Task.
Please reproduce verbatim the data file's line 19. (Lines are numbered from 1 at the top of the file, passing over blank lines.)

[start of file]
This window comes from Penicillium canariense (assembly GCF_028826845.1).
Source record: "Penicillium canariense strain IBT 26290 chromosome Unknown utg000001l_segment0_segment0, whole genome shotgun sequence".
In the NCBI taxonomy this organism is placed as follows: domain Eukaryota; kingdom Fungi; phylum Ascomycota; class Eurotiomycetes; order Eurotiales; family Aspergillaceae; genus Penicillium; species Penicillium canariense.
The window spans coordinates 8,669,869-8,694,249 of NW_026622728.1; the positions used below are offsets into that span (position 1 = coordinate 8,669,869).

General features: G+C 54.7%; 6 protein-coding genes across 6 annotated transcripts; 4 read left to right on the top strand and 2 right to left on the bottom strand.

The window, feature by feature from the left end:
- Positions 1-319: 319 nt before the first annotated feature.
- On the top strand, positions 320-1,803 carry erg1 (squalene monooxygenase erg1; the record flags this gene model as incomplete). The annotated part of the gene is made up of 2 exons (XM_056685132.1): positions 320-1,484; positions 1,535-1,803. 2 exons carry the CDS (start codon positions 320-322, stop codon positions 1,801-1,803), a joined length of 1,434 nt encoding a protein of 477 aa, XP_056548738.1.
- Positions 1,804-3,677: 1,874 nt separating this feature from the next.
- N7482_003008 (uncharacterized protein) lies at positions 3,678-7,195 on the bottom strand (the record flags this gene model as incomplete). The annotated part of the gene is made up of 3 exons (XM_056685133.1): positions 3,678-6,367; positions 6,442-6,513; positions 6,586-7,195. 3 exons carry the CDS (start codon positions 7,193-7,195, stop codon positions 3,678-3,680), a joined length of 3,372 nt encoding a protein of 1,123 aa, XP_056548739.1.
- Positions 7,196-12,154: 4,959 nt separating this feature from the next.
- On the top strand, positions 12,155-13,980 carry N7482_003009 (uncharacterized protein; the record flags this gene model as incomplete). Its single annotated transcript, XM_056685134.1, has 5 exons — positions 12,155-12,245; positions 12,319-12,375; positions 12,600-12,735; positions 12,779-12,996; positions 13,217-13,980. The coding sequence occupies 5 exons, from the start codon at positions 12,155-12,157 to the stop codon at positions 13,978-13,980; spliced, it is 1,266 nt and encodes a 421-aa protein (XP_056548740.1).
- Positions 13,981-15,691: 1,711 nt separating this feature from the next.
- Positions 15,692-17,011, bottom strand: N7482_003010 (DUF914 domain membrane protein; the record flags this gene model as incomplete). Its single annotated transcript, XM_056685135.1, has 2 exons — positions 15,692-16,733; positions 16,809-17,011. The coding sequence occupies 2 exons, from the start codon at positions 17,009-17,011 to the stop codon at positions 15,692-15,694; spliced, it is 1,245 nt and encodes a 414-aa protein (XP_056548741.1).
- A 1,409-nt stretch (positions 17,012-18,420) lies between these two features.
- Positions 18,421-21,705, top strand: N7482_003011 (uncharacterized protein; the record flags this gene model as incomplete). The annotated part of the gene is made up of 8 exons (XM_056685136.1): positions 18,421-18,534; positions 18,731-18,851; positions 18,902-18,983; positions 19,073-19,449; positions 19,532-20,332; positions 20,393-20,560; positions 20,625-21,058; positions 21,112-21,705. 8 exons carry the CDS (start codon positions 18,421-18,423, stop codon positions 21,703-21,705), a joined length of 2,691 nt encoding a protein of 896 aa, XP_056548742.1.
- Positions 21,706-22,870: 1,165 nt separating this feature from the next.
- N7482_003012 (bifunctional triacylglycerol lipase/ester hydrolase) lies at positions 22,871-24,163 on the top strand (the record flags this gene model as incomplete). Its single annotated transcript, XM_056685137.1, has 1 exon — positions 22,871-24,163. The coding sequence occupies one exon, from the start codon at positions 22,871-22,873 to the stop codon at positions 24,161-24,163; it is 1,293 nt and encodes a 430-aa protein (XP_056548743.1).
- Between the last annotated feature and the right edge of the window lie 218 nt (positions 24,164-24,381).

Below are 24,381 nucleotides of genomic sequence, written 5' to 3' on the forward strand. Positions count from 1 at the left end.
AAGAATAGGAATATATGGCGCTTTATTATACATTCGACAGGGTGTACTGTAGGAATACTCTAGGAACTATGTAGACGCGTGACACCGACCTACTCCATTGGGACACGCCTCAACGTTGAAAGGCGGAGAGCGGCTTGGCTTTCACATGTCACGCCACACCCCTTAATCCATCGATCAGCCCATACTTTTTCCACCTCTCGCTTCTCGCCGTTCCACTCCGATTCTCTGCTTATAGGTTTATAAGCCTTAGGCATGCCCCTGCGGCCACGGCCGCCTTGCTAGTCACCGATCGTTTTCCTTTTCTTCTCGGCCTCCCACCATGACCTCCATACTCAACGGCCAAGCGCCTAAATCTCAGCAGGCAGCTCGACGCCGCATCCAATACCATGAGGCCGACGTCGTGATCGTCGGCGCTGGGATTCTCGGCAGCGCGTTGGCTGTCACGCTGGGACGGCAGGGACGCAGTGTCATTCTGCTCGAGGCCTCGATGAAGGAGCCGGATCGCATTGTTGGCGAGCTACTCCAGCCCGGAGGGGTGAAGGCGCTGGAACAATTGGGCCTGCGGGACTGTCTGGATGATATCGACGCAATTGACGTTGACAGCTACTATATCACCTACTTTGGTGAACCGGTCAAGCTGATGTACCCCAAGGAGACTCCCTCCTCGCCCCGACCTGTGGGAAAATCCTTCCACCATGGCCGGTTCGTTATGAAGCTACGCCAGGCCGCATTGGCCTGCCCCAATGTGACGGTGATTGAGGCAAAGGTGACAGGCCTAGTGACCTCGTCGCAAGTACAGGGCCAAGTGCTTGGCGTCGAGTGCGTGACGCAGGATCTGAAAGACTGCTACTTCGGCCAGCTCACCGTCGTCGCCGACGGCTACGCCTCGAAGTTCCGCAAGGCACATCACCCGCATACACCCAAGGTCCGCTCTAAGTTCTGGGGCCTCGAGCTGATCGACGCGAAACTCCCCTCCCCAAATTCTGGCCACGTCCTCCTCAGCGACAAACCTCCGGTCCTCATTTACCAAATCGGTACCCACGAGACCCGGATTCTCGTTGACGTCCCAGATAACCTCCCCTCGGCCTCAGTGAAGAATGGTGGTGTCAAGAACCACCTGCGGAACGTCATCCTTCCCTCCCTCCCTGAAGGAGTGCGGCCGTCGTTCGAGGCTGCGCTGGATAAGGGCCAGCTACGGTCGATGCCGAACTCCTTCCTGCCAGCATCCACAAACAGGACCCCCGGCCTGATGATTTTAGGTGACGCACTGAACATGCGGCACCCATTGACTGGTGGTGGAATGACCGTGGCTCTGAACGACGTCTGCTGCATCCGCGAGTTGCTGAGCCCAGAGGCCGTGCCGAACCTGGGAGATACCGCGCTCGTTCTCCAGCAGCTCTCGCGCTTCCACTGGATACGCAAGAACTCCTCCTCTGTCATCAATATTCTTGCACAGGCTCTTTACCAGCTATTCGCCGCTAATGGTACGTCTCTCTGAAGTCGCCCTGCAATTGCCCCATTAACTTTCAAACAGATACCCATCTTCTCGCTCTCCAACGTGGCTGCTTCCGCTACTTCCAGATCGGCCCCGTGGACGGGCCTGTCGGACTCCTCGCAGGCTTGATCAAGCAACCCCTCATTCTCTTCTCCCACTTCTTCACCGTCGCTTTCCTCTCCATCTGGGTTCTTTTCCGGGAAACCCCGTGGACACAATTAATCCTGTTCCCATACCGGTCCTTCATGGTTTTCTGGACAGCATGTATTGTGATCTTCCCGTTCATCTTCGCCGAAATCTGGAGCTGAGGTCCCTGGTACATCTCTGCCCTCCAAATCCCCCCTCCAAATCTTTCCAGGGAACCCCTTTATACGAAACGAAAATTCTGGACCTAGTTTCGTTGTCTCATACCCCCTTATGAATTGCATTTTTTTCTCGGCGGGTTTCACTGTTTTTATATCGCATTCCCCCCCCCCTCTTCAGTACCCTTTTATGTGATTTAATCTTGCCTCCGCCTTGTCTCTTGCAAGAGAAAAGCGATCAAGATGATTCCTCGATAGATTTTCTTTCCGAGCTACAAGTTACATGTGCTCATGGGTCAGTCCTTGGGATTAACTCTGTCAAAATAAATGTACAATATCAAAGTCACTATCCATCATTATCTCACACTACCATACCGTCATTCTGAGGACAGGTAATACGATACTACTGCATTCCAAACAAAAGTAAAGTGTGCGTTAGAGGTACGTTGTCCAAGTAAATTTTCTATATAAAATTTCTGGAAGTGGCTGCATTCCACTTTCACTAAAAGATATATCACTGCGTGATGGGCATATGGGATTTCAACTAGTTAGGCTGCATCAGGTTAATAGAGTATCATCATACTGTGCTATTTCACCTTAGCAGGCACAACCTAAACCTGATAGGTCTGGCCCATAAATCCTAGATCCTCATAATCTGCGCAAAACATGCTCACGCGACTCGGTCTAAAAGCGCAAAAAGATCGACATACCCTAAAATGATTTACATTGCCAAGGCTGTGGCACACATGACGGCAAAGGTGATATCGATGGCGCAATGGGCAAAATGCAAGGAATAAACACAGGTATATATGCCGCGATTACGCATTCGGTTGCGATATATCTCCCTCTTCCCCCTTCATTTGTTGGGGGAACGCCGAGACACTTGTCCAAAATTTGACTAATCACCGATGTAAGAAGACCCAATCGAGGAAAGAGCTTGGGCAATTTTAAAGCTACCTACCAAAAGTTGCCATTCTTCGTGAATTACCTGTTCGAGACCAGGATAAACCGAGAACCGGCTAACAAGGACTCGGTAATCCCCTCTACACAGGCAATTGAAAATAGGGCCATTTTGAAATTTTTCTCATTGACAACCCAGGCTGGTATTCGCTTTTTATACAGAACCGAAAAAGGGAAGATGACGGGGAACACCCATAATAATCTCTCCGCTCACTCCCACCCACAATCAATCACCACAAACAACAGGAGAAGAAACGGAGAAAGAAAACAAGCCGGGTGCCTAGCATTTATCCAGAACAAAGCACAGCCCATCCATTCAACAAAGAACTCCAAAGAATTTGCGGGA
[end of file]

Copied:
- Between the last annotated feature and the right edge of the window lie 218 nt (positions 24,164-24,381).